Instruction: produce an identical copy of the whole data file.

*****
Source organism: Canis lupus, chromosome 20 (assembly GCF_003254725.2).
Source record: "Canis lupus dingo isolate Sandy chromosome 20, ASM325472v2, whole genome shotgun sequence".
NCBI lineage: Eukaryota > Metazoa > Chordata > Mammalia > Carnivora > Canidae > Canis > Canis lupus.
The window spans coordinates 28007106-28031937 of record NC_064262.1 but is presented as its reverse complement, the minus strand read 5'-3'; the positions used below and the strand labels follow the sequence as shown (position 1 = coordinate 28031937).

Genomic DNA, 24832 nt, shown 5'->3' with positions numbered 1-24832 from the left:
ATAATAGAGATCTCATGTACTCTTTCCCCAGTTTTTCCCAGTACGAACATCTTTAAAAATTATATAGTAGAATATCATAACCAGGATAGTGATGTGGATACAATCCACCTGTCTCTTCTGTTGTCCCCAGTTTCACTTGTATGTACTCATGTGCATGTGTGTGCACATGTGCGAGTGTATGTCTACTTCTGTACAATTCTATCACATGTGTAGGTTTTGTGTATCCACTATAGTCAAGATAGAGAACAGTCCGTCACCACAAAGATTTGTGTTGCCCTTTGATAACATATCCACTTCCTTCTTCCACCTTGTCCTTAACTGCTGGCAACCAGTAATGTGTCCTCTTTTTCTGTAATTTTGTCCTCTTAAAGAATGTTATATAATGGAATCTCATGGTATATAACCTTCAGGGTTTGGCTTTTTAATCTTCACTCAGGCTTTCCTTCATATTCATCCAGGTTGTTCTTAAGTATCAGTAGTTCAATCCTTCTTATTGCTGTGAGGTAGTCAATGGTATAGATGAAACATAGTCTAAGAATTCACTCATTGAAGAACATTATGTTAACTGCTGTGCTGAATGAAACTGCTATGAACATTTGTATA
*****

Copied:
Source organism: Canis lupus, chromosome 20 (assembly GCF_003254725.2).
Source record: "Canis lupus dingo isolate Sandy chromosome 20, ASM325472v2, whole genome shotgun sequence".
NCBI lineage: Eukaryota > Metazoa > Chordata > Mammalia > Carnivora > Canidae > Canis > Canis lupus.
The window spans coordinates 28007106-28031937 of record NC_064262.1 but is presented as its reverse complement, the minus strand read 5'-3'; the positions used below and the strand labels follow the sequence as shown (position 1 = coordinate 28031937).

Genomic DNA, 24832 nt, shown 5'->3' with positions numbered 1-24832 from the left:
ATAATAGAGATCTCATGTACTCTTTCCCCAGTTTTTCCCAGTACGAACATCTTTAAAAATTATATAGTAGAATATCATAACCAGGATAGTGATGTGGATACAATCCACCTGTCTCTTCTGTTGTCCCCAGTTTCACTTGTATGTACTCATGTGCATGTGTGTGCACATGTGCGAGTGTATGTCTACTTCTGTACAATTCTATCACATGTGTAGGTTTTGTGTATCCACTATAGTCAAGATAGAGAACAGTCCGTCACCACAAAGATTTGTGTTGCCCTTTGATAACATATCCACTTCCTTCTTCCACCTTGTCCTTAACTGCTGGCAACCAGTAATGTGTCCTCTTTTTCTGTAATTTTGTCCTCTTAAAGAATGTTATATAATGGAATCTCATGGTATATAACCTTCAGGGTTTGGCTTTTTAATCTTCACTCAGGCTTTCCTTCATATTCATCCAGGTTGTTCTTAAGTATCAGTAGTTCAATCCTTCTTATTGCTGTGAGGTAGTCAATGGTATAGATGAAACATAGTCTAAGAATTCACTCATTGAAGAACATTATGTTAACTGCTGTGCTGAATGAAACTGCTATGAACATTTGTATA